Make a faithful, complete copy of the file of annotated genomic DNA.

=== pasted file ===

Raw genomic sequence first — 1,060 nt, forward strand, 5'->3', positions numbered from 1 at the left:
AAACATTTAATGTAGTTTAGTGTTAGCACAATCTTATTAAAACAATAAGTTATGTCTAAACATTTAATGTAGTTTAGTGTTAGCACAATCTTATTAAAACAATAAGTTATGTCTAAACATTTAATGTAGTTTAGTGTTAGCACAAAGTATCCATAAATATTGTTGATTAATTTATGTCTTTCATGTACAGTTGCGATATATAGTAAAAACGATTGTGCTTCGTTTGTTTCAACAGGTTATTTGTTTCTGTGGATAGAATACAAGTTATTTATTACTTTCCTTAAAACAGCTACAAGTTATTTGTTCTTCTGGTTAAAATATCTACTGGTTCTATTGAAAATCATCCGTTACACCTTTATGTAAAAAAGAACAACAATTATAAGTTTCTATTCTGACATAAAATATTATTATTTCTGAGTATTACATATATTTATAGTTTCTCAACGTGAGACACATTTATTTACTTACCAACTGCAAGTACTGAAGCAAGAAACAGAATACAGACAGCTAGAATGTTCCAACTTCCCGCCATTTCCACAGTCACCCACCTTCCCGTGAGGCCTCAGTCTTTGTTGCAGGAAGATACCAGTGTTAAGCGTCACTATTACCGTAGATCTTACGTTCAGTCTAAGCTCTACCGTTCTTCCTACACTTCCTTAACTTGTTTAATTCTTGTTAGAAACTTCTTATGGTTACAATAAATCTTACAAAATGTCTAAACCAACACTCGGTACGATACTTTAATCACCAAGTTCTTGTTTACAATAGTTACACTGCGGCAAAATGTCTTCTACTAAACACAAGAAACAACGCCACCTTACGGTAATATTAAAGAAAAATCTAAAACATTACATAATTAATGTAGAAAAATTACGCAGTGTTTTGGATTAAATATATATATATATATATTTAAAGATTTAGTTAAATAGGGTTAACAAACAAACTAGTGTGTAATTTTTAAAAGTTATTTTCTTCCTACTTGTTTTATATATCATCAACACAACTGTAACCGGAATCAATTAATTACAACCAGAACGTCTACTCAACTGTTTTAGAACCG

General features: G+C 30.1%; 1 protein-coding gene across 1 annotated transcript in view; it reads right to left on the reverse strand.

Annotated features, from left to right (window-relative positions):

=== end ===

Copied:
Raw genomic sequence first — 1,060 nt, forward strand, 5'->3', positions numbered from 1 at the left:
AAACATTTAATGTAGTTTAGTGTTAGCACAATCTTATTAAAACAATAAGTTATGTCTAAACATTTAATGTAGTTTAGTGTTAGCACAATCTTATTAAAACAATAAGTTATGTCTAAACATTTAATGTAGTTTAGTGTTAGCACAAAGTATCCATAAATATTGTTGATTAATTTATGTCTTTCATGTACAGTTGCGATATATAGTAAAAACGATTGTGCTTCGTTTGTTTCAACAGGTTATTTGTTTCTGTGGATAGAATACAAGTTATTTATTACTTTCCTTAAAACAGCTACAAGTTATTTGTTCTTCTGGTTAAAATATCTACTGGTTCTATTGAAAATCATCCGTTACACCTTTATGTAAAAAAGAACAACAATTATAAGTTTCTATTCTGACATAAAATATTATTATTTCTGAGTATTACATATATTTATAGTTTCTCAACGTGAGACACATTTATTTACTTACCAACTGCAAGTACTGAAGCAAGAAACAGAATACAGACAGCTAGAATGTTCCAACTTCCCGCCATTTCCACAGTCACCCACCTTCCCGTGAGGCCTCAGTCTTTGTTGCAGGAAGATACCAGTGTTAAGCGTCACTATTACCGTAGATCTTACGTTCAGTCTAAGCTCTACCGTTCTTCCTACACTTCCTTAACTTGTTTAATTCTTGTTAGAAACTTCTTATGGTTACAATAAATCTTACAAAATGTCTAAACCAACACTCGGTACGATACTTTAATCACCAAGTTCTTGTTTACAATAGTTACACTGCGGCAAAATGTCTTCTACTAAACACAAGAAACAACGCCACCTTACGGTAATATTAAAGAAAAATCTAAAACATTACATAATTAATGTAGAAAAATTACGCAGTGTTTTGGATTAAATATATATATATATATATTTAAAGATTTAGTTAAATAGGGTTAACAAACAAACTAGTGTGTAATTTTTAAAAGTTATTTTCTTCCTACTTGTTTTATATATCATCAACACAACTGTAACCGGAATCAATTAATTACAACCAGAACGTCTACTCAACTGTTTTAGAACCG

General features: G+C 30.1%; 1 protein-coding gene across 1 annotated transcript in view; it reads right to left on the reverse strand.

Annotated features, from left to right (window-relative positions):